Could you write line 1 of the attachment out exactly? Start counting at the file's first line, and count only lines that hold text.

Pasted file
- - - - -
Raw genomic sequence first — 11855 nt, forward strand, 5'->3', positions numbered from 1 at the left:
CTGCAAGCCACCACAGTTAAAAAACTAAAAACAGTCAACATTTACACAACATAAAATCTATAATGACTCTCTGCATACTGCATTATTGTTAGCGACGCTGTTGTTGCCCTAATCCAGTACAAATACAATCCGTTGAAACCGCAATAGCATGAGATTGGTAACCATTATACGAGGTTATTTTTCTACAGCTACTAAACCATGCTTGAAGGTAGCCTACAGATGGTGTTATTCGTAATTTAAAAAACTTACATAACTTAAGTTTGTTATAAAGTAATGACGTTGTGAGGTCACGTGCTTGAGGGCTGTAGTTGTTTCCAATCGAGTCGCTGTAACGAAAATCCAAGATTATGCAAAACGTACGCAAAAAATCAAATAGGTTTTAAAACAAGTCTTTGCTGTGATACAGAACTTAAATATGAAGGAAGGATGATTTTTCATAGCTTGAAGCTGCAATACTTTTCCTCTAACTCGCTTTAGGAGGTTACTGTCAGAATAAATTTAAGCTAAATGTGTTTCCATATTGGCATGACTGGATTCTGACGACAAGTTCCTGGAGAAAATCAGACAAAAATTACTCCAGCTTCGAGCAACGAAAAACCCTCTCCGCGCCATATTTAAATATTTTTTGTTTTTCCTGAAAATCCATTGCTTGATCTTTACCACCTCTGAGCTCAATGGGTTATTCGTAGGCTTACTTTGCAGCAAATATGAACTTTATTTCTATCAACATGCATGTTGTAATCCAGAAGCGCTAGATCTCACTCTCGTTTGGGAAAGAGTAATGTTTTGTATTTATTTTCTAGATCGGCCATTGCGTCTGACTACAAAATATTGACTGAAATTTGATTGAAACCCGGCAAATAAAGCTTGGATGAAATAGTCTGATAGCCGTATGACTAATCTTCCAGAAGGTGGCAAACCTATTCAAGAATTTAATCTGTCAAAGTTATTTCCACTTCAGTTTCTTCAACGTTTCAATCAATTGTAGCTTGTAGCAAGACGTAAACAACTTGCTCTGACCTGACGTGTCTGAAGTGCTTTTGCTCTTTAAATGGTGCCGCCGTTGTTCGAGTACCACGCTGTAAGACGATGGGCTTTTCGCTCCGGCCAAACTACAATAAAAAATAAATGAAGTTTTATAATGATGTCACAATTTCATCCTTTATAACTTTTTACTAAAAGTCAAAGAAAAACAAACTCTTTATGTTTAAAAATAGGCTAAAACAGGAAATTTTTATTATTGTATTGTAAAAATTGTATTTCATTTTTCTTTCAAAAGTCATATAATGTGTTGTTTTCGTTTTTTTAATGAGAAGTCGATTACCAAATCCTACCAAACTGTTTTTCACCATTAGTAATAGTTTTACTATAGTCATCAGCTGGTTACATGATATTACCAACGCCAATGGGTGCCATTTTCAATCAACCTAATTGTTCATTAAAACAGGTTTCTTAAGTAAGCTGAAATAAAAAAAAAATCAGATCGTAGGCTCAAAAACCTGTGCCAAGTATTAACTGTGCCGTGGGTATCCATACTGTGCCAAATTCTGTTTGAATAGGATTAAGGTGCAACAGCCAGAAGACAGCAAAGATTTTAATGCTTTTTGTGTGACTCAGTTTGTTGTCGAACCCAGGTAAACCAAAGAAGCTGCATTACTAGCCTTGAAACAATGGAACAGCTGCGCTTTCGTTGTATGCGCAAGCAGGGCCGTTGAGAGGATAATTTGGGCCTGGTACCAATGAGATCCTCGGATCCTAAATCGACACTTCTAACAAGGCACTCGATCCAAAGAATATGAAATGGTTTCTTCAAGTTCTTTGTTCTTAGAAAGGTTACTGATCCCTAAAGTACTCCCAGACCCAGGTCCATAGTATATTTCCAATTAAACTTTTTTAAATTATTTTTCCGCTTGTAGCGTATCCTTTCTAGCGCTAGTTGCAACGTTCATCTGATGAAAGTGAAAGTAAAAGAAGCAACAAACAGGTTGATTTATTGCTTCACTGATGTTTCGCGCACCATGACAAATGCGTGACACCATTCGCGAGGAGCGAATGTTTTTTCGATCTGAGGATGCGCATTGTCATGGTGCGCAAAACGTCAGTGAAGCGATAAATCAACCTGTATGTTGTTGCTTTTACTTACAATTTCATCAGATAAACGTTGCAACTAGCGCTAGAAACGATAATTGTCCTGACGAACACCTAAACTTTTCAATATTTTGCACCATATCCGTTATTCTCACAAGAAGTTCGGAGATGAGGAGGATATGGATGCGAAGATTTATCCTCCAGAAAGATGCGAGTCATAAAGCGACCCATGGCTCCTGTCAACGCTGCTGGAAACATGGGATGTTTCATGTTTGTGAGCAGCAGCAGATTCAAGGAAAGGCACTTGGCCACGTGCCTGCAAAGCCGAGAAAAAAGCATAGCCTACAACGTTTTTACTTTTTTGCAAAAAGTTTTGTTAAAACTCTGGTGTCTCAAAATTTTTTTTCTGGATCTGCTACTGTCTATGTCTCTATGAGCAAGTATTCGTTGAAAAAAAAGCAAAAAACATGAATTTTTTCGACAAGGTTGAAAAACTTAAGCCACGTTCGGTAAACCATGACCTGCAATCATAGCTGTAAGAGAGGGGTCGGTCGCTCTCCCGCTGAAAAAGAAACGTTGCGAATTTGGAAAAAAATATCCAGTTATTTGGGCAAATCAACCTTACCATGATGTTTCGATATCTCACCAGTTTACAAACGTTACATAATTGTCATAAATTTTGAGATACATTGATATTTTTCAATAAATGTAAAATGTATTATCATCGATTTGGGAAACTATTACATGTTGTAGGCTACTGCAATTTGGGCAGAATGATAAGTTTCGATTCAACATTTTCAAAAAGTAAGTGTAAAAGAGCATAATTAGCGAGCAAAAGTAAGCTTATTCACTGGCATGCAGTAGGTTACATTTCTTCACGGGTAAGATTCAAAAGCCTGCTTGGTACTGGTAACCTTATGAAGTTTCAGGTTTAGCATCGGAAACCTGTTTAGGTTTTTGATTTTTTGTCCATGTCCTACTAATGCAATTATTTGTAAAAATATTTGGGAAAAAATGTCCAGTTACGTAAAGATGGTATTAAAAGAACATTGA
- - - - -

Raw genomic sequence first — 11855 nt, forward strand, 5'->3', positions numbered from 1 at the left: